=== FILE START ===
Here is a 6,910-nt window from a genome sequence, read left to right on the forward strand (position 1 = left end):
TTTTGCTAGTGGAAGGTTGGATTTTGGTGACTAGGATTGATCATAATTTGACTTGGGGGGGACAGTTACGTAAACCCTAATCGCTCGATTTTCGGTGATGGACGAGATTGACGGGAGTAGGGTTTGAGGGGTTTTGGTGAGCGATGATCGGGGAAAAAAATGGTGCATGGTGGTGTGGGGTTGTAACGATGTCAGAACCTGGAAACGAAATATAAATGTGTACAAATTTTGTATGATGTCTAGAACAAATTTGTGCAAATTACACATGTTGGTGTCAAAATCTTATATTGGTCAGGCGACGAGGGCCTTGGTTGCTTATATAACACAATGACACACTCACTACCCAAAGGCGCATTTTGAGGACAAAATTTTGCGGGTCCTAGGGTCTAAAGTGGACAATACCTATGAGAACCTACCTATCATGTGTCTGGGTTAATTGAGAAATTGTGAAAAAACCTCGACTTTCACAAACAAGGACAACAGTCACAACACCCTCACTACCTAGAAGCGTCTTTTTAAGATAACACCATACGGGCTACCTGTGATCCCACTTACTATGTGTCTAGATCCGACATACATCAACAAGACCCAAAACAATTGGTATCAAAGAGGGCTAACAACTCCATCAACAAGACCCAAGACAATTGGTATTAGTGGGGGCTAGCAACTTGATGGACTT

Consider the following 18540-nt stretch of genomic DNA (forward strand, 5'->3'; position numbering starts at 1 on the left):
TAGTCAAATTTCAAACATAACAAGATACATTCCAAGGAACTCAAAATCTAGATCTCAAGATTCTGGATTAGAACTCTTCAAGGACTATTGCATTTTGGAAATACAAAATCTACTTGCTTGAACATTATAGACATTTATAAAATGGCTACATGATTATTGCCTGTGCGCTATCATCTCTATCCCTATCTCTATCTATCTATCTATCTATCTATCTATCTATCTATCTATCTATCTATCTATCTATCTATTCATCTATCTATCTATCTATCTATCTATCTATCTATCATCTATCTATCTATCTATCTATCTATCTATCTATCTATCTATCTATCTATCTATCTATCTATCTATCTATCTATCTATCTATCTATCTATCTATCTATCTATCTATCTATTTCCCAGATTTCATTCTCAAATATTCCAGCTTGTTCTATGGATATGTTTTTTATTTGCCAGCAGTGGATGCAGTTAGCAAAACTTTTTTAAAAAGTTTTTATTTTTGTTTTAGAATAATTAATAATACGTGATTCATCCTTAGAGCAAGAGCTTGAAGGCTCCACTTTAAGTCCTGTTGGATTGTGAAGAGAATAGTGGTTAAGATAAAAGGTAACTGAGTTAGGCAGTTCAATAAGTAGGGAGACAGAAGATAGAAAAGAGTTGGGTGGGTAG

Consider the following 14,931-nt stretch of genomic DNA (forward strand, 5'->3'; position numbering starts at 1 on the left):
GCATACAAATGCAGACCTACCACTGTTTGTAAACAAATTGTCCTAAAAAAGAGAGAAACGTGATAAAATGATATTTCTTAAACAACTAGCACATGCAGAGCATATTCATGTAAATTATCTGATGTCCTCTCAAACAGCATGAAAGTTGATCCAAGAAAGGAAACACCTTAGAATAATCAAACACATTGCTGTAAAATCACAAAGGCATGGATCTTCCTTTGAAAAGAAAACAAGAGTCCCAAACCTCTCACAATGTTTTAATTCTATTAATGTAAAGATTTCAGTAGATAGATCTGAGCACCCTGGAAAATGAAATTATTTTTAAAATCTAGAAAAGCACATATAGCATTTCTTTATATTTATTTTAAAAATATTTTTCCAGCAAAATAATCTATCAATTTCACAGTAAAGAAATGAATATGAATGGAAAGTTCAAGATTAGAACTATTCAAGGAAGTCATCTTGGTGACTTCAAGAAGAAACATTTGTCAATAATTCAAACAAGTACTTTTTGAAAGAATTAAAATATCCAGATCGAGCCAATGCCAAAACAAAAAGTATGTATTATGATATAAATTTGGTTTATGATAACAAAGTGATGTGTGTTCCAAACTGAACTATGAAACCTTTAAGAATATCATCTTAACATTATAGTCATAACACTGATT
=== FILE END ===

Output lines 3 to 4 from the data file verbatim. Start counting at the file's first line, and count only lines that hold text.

Consider the following 18540-nt stretch of genomic DNA (forward strand, 5'->3'; position numbering starts at 1 on the left):
TAGTCAAATTTCAAACATAACAAGATACATTCCAAGGAACTCAAAATCTAGATCTCAAGATTCTGGATTAGAACTCTTCAAGGACTATTGCATTTTGGAAATACAAAATCTACTTGCTTGAACATTATAGACATTTATAAAATGGCTACATGATTATTGCCTGTGCGCTATCATCTCTATCCCTATCTCTATCTATCTATCTATCTATCTATCTATCTATCTATCTATCTATCTATCTATCTATCTATTCATCTATCTATCTATCTATCTATCTATCTATCTATCATCTATCTATCTATCTATCTATCTATCTATCTATCTATCTATCTATCTATCTATCTATCTATCTATCTATCTATCTATCTATCTATCTATCTATCTATCTATCTATCTATTTCCCAGATTTCATTCTCAAATATTCCAGCTTGTTCTATGGATATGTTTTTTATTTGCCAGCAGTGGATGCAGTTAGCAAAACTTTTTTAAAAAGTTTTTATTTTTGTTTTAGAATAATTAATAATACGTGATTCATCCTTAGAGCAAGAGCTTGAAGGCTCCACTTTAAGTCCTGTTGGATTGTGAAGAGAATAGTGGTTAAGATAAAAGGTAACTGAGTTAGGCAGTTCAATAAGTAGGGAGACAGAAGATAGAAAAGAGTTGGGTGGGTAG